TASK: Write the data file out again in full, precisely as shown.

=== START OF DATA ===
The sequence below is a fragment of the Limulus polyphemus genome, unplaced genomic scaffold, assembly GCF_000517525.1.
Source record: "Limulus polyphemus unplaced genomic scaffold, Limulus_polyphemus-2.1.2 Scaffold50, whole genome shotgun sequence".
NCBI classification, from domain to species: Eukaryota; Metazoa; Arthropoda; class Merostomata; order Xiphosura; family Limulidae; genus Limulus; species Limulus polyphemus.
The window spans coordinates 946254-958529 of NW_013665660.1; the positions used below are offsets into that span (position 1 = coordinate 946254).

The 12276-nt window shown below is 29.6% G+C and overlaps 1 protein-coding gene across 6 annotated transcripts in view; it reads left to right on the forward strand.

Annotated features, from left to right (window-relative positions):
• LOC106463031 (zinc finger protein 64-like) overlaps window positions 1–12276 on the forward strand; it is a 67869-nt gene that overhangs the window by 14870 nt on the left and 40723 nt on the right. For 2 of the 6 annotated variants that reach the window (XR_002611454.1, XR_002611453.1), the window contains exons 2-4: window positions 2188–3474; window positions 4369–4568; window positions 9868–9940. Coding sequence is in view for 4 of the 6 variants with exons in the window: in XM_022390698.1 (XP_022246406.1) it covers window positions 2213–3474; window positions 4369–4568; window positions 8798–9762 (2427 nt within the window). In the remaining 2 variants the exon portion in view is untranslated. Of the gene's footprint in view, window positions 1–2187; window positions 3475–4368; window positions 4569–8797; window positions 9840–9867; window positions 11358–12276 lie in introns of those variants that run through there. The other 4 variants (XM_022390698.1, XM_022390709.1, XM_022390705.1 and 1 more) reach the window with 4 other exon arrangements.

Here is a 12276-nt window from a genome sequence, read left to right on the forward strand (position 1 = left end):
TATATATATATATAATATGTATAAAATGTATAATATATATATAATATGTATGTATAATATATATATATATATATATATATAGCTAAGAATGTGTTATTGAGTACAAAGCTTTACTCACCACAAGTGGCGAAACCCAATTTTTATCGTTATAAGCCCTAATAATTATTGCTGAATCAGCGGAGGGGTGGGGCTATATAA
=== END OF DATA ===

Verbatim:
The sequence below is a fragment of the Limulus polyphemus genome, unplaced genomic scaffold, assembly GCF_000517525.1.
Source record: "Limulus polyphemus unplaced genomic scaffold, Limulus_polyphemus-2.1.2 Scaffold50, whole genome shotgun sequence".
NCBI classification, from domain to species: Eukaryota; Metazoa; Arthropoda; class Merostomata; order Xiphosura; family Limulidae; genus Limulus; species Limulus polyphemus.
The window spans coordinates 946254-958529 of NW_013665660.1; the positions used below are offsets into that span (position 1 = coordinate 946254).

The 12276-nt window shown below is 29.6% G+C and overlaps 1 protein-coding gene across 6 annotated transcripts in view; it reads left to right on the forward strand.

Annotated features, from left to right (window-relative positions):
• LOC106463031 (zinc finger protein 64-like) overlaps window positions 1–12276 on the forward strand; it is a 67869-nt gene that overhangs the window by 14870 nt on the left and 40723 nt on the right. For 2 of the 6 annotated variants that reach the window (XR_002611454.1, XR_002611453.1), the window contains exons 2-4: window positions 2188–3474; window positions 4369–4568; window positions 9868–9940. Coding sequence is in view for 4 of the 6 variants with exons in the window: in XM_022390698.1 (XP_022246406.1) it covers window positions 2213–3474; window positions 4369–4568; window positions 8798–9762 (2427 nt within the window). In the remaining 2 variants the exon portion in view is untranslated. Of the gene's footprint in view, window positions 1–2187; window positions 3475–4368; window positions 4569–8797; window positions 9840–9867; window positions 11358–12276 lie in introns of those variants that run through there. The other 4 variants (XM_022390698.1, XM_022390709.1, XM_022390705.1 and 1 more) reach the window with 4 other exon arrangements.

Here is a 12276-nt window from a genome sequence, read left to right on the forward strand (position 1 = left end):
TATATATATATATAATATGTATAAAATGTATAATATATATATAATATGTATGTATAATATATATATATATATATATATATAGCTAAGAATGTGTTATTGAGTACAAAGCTTTACTCACCACAAGTGGCGAAACCCAATTTTTATCGTTATAAGCCCTAATAATTATTGCTGAATCAGCGGAGGGGTGGGGCTATATAA